Former Mobile County Commissioner and convicted sex offender Freeman Jockisch is asking a judge to release him from a 10-year federal prison sentence early because his age and pre-existing medical conductions place him at an elevated risk of serious complications from COVID-19.
Jockisch, who spent 11 years as a county commissioner, was arrested in 2013 undercover police sting after traveling to meet a girl he believed to be 15 years old. He was found guilty of attempting to lure a child for unlawful sex in 2014 and sentenced to 10 years in federal prison.
After serving more than half his sentence, Jockisch petitioned the court for a compassionate release in June after the warden at the Federal Correctional Institution in Coleman, Fla. (Coleman Low), denied a similar request earlier this year. According to his affidavit, the 75-year-old grew concerned about occupying a facility that has more cases of COVID-19 among inmates than any other federal prison in the country.
“The relief I am asking for will save my life. If I remain at Coleman Low, there is a high likelihood that I will contract the virus despite the Bureau of Prisons’ continuing assertions that it is doing all it can to prevent the spread,” Jockisch wrote. “I can attest that whatever it is they are doing, it’s not working.”
According to the Federal Bureau of Prisons (FBOP), 182 inmates and 21 staff members have tested positive for COVID-19 at Coleman; more than 40 new cases have been reported since July 25; and one inmate has died already. To put that in perspective, the federal facility with the second-highest number of COVID-19 cases is in Miami and only 87 of its inmates have tested positive, according to FBOP.
In his petition, Jockisch notes the recommended “six-foot social distancing is impossible” in Coleman and claimed many staff members and officers have continued to interact with prisoners without personal protective equipment like face masks even though “they are the ones in contact with the public.”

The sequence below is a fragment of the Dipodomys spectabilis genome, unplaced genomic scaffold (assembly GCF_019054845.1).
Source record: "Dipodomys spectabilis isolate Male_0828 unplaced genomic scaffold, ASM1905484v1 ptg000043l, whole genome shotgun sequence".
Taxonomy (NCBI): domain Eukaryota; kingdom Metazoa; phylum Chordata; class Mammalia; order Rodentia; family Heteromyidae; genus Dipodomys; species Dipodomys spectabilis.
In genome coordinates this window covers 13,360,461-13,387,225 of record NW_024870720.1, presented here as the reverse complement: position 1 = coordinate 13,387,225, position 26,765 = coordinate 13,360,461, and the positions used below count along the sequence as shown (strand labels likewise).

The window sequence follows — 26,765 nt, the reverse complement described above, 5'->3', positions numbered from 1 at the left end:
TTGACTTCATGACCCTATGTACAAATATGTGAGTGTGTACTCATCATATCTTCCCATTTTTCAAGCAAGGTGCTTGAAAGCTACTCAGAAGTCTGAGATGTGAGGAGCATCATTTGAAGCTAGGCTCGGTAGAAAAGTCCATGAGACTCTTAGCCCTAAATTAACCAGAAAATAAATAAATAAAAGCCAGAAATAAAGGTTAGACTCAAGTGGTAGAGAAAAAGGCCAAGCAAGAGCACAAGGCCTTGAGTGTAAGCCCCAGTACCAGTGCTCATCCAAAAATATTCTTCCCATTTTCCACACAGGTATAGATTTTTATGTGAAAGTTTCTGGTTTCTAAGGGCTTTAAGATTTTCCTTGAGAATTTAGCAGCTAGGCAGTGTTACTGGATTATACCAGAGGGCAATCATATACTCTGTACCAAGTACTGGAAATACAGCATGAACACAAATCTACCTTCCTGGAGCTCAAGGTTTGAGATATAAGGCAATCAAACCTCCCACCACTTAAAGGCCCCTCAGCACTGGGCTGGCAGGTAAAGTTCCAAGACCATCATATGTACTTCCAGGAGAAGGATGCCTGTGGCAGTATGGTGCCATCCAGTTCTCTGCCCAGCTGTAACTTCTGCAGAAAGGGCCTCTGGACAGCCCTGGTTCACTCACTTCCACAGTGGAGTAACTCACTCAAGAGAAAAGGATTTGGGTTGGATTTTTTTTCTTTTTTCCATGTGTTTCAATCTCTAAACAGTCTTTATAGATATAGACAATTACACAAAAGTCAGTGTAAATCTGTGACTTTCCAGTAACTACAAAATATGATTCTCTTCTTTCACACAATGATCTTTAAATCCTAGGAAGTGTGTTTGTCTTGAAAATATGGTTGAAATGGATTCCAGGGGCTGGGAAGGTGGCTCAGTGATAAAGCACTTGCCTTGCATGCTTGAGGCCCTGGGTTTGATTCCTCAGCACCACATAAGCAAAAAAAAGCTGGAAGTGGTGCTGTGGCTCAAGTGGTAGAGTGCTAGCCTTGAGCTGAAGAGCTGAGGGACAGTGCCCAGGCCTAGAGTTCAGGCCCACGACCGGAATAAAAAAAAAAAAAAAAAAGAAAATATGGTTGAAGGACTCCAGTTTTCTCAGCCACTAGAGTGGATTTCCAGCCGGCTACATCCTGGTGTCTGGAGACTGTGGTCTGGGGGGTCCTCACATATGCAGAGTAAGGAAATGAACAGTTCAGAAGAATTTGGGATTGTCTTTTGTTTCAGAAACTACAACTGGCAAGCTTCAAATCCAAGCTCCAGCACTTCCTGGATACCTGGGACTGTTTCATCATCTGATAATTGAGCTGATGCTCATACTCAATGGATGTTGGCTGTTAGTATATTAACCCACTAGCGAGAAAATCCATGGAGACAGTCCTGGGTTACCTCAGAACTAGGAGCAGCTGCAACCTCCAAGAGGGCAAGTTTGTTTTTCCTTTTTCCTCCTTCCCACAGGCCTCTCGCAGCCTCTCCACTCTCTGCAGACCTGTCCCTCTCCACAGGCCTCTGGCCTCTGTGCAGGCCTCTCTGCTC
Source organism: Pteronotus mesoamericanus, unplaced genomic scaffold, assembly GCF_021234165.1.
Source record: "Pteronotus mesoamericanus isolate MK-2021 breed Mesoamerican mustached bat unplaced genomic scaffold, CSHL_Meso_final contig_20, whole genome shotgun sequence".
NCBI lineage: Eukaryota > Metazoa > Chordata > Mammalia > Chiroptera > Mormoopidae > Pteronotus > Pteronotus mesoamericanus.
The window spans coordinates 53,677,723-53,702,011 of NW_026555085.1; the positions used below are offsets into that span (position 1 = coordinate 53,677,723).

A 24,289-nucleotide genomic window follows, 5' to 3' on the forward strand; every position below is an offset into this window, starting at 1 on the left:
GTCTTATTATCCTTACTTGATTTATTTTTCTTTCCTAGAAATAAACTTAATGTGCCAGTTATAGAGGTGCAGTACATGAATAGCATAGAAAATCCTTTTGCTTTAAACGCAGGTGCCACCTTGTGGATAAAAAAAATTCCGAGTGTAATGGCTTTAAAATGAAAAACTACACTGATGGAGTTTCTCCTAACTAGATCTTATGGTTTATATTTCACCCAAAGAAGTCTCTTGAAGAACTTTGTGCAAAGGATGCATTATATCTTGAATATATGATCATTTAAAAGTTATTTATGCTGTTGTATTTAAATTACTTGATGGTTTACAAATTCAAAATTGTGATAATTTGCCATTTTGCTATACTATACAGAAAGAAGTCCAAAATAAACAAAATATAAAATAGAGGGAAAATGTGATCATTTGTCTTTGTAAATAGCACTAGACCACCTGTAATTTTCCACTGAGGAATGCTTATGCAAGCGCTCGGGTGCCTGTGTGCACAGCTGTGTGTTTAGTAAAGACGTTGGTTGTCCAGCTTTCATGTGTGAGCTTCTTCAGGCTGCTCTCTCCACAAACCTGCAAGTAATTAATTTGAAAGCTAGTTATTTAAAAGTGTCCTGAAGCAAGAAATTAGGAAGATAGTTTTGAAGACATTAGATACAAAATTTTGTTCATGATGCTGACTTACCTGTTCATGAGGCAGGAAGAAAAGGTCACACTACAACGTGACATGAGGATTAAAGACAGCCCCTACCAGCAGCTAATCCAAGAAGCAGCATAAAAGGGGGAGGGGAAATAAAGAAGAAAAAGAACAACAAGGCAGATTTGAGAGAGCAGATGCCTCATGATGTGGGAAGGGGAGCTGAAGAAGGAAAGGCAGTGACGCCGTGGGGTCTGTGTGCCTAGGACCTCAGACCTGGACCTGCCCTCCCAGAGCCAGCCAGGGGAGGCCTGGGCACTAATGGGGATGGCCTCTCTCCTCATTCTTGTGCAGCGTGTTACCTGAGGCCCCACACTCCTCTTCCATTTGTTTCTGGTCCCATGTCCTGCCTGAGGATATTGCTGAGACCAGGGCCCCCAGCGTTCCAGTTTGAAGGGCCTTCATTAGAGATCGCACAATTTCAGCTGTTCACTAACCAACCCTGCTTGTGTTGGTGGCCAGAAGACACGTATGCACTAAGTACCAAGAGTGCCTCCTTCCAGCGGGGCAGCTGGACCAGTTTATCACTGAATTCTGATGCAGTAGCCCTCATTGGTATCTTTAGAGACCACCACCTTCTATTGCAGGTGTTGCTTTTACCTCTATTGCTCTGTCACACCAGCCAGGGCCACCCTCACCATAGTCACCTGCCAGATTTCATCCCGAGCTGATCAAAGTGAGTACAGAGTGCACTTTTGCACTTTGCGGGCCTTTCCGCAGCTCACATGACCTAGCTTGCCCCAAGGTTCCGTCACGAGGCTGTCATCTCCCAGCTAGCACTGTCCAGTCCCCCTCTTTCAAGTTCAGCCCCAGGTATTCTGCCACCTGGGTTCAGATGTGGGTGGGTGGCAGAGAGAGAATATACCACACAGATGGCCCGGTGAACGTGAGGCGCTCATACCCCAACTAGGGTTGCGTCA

Because cell phones and cameras are not allowed, Jockisch also submitted hand-drawn sketches of his bunk area as well as the cafeteria and phone bank at Coleman. Another drawing shows an area Jockisch said was taped off for days with a sign reading, “Warning! COVID-19 presence.”
Documents in the case indicate FBOP believes it’s taken the necessary precautions to mitigate the spread of the virus at Coleman and all its facilities across the U.S. However, Jockisch argues those efforts have been futile and points to the FBOP’s own reporting about cases inside Coleman as proof.
Jockisch claims to suffer from coronary artery disease, high blood pressure and other medical conditions that would likely lead to significant complications were he to become infected with COVID-19. Given his lack of disciplinary issues in prison, he has maintained to the court he would pose little threat to the public if he was released early from his decade-long sentence.
“I have completed programs, taken classes and am now employed by [a prison work program],” Jockisch wrote in his affidavit. “These activities have furthered my rehabilitation and show that I am amenable to rehabilitation and will comply with any special conditions of release the court might deem appropriate.”
So far, the U.S. government has not officially responded to Jockisch’s petition. A hearing to consider his request is scheduled before U.S. District Judge Callie “Ginny” Granade later this month.
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